So when the team was scheduled for a one-week summer training session at RAMS All Star Cheering in Hackensack, Amodeo was raring to go.
But at the camp, she was injured.
“Another cheerleader, called a flyer, elbowed her in the mouth when she was doing her stunt, causing her front tooth to be pushed back to the roof of her mouth,” said Amodeo’s mother, Kristie Jankowski. “She needed immediate oral surgery to save the tooth.”
The injury was only two short months after Amodeo’s braces, which she had worn for six years, had finally come off.
Eight days after the injury, on Aug. 28, Amodeo had a root canal. She had two more the next day.
Jankowski, a single mom, didn’t have dental insurance. The insurance policy held by the school — Summit High School — was going to pay much of the cost, but Jankowski said she would be responsible for a portion.
Jankowski said she decided to call RAMS, thinking the cheer facility’s insurance would pay the difference.
That was on Sept. 6, 2012, she said.
In late September, Amodeo had three permanent fillings added to the root canals, and Jankowski’s out-of-pocket costs grew.
Jankowski said she kept trying to reach RAMS, but no one responded.
In the weeks that followed, Amodeo’s mouth pain continued, her mother said. In November, Amodeo visited her orthodontist.
“He told her she needed to be fitted for a mouth guard so she wouldn’t grind her teeth while she is sleeping, which was causing more pain,” Jankowski said.
Then Amodeo returned to the endodontist on Nov. 11, and the endodonist said Amodeo needed yet another root canal.
“Her teeth looked beautiful until the injury,” Jankowski said. “Now her front tooth is a different size and color than the others. She was told that in the future she will need cosmetic surgery to correct this.”
The endodontist said Amodeo needed to be pain-free and without further root canals for two years before cosmetic work could be considered, Jankowski said.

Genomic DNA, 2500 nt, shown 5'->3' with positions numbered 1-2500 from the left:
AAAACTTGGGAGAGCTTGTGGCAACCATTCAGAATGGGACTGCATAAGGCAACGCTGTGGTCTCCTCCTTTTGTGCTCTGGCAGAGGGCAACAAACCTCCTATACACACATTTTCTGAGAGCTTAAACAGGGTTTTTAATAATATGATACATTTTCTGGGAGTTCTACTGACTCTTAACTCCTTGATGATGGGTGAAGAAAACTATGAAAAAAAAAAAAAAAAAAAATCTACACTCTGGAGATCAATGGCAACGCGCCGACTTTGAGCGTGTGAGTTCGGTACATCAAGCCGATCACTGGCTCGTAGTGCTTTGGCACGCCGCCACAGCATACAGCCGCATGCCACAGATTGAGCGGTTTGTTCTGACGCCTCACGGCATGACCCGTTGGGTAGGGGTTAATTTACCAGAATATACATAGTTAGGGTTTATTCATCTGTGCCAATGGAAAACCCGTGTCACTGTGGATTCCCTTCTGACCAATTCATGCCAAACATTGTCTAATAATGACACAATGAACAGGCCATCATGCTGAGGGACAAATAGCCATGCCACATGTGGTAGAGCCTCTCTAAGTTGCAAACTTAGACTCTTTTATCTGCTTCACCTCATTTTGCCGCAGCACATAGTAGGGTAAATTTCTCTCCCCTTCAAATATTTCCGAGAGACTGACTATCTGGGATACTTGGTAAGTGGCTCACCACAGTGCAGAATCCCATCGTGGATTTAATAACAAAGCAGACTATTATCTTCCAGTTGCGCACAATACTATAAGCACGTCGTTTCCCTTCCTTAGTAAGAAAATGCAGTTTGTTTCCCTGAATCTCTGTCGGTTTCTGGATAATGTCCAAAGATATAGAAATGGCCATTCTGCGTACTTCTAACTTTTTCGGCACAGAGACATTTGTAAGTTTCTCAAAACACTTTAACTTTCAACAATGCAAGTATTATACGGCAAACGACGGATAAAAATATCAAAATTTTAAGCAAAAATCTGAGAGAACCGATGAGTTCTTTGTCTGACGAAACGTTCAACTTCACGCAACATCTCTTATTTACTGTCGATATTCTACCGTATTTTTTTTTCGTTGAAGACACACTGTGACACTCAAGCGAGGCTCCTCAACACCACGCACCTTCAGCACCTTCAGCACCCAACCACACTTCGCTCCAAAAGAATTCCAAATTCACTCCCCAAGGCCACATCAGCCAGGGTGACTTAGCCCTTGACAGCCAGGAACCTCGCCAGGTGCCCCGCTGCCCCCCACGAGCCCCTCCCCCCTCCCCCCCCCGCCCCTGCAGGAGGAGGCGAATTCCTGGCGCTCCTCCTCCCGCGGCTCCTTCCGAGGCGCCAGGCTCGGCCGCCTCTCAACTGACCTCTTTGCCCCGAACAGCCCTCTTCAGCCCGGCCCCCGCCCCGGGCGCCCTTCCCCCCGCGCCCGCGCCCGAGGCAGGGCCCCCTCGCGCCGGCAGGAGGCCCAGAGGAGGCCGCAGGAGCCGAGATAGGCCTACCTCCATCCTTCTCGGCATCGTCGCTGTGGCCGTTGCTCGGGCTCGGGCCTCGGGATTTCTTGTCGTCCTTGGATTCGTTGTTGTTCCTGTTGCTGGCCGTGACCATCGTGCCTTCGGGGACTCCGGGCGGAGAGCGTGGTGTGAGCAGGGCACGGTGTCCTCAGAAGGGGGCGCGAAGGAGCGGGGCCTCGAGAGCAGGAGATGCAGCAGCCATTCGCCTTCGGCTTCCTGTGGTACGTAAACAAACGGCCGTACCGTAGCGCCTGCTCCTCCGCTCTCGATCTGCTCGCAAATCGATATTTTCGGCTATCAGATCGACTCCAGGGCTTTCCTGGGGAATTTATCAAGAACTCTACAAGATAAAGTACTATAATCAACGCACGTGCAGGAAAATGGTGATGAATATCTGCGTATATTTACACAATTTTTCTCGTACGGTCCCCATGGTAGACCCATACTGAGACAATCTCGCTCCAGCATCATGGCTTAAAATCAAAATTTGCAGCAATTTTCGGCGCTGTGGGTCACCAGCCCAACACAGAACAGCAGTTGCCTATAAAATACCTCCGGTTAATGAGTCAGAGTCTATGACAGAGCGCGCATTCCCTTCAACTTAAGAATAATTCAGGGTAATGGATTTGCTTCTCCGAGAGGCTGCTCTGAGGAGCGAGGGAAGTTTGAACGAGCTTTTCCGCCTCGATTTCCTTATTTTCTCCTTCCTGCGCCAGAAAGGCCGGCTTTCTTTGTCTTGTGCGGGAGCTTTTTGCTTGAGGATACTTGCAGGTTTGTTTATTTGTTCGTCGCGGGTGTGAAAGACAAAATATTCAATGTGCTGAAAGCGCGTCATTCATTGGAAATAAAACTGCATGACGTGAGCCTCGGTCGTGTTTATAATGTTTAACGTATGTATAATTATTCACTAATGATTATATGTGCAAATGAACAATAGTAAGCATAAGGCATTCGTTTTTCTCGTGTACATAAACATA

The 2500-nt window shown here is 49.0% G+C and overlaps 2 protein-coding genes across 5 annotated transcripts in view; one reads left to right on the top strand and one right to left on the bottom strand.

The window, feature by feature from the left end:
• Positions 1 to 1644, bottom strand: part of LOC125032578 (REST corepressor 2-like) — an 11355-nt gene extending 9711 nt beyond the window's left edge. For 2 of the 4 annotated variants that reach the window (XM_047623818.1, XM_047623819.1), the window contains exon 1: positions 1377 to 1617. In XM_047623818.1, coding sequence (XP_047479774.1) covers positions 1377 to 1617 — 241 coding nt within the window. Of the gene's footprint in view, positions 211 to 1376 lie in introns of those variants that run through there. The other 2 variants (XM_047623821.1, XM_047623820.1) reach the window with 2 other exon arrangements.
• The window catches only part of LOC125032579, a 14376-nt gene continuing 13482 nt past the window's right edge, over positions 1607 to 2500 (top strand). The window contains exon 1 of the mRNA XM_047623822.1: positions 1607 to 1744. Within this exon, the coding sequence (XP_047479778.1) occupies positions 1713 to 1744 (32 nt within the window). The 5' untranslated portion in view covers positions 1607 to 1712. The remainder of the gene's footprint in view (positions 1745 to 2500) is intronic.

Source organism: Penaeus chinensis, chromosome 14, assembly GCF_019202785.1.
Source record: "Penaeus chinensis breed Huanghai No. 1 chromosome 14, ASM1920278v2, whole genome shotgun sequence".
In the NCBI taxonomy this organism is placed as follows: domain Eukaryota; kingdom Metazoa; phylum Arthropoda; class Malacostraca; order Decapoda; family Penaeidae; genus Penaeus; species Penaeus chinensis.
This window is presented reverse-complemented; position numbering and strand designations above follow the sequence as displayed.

Amodeo, in the meantime, went back to cheering and became a team captain.
“Even with her mouth injury she went to every practice, even if she couldn’t participate. She sat and watched,” her mother said. “At school games, she participated in cheering, but not in the stunting. She could not chance any more injury to her mouth.”
The dental bills kept coming, and Jankowski said she kept trying to reach RAMS, without success.
In April 2013, she said she called Trenton to see if the state could reveal whether or not RAMS carried any insurance.
The state said it didn’t know, she said.
In May, she consulted with an attorney who suggested Jankowski write a letter to RAMS, and that she also try to see the owners in person at the facility.
Jankowski wrote a letter asking RAMS for its insurance information. She said she mailed it — both a regular and a certified copy — on June 12, 2013.
According to postal records, the carrier attempted to deliver the certified copy on June 12, June 19 and June 29, but it was returned to Jankowski with an “unclaimed” stamp on it.
Jankowski next turned to the Summit school district’s business manager, asking for insurance information or a copy of a certificate of insurance for RAMS. The school said it didn’t have one, Jankowski said.
“I don’t understand how the school can send our children to any facility without requesting a certificate of insurance,” she said. A school official said unless it’s a contracted trip approved by the board of education, they don’t ask for a certificate of insurance, Jankowski said.